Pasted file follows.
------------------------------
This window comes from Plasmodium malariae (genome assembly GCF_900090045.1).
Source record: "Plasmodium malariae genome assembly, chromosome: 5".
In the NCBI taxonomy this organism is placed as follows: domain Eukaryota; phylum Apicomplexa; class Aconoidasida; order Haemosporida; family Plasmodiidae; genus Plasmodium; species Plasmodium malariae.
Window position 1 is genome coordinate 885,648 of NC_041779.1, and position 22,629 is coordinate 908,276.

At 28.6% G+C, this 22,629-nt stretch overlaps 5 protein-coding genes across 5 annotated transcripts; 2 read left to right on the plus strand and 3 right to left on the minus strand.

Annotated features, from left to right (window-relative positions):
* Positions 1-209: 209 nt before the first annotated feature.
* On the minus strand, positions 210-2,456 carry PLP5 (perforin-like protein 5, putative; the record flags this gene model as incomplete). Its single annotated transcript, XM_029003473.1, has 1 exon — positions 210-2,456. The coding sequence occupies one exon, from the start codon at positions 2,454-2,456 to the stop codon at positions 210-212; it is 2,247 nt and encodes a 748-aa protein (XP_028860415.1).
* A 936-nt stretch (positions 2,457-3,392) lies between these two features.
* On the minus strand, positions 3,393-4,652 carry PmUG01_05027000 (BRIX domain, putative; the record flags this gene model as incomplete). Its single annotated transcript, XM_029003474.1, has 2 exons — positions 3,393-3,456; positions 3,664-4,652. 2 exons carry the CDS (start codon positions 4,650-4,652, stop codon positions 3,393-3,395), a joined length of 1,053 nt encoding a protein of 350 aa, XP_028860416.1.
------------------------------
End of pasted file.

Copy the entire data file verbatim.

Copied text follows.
This window comes from Plasmodium malariae (genome assembly GCF_900090045.1).
Source record: "Plasmodium malariae genome assembly, chromosome: 5".
In the NCBI taxonomy this organism is placed as follows: domain Eukaryota; phylum Apicomplexa; class Aconoidasida; order Haemosporida; family Plasmodiidae; genus Plasmodium; species Plasmodium malariae.
Window position 1 is genome coordinate 885,648 of NC_041779.1, and position 22,629 is coordinate 908,276.

At 28.6% G+C, this 22,629-nt stretch overlaps 5 protein-coding genes across 5 annotated transcripts; 2 read left to right on the plus strand and 3 right to left on the minus strand.

Annotated features, from left to right (window-relative positions):
* Positions 1-209: 209 nt before the first annotated feature.
* On the minus strand, positions 210-2,456 carry PLP5 (perforin-like protein 5, putative; the record flags this gene model as incomplete). Its single annotated transcript, XM_029003473.1, has 1 exon — positions 210-2,456. The coding sequence occupies one exon, from the start codon at positions 2,454-2,456 to the stop codon at positions 210-212; it is 2,247 nt and encodes a 748-aa protein (XP_028860415.1).
* A 936-nt stretch (positions 2,457-3,392) lies between these two features.
* On the minus strand, positions 3,393-4,652 carry PmUG01_05027000 (BRIX domain, putative; the record flags this gene model as incomplete). Its single annotated transcript, XM_029003474.1, has 2 exons — positions 3,393-3,456; positions 3,664-4,652. 2 exons carry the CDS (start codon positions 4,650-4,652, stop codon positions 3,393-3,395), a joined length of 1,053 nt encoding a protein of 350 aa, XP_028860416.1.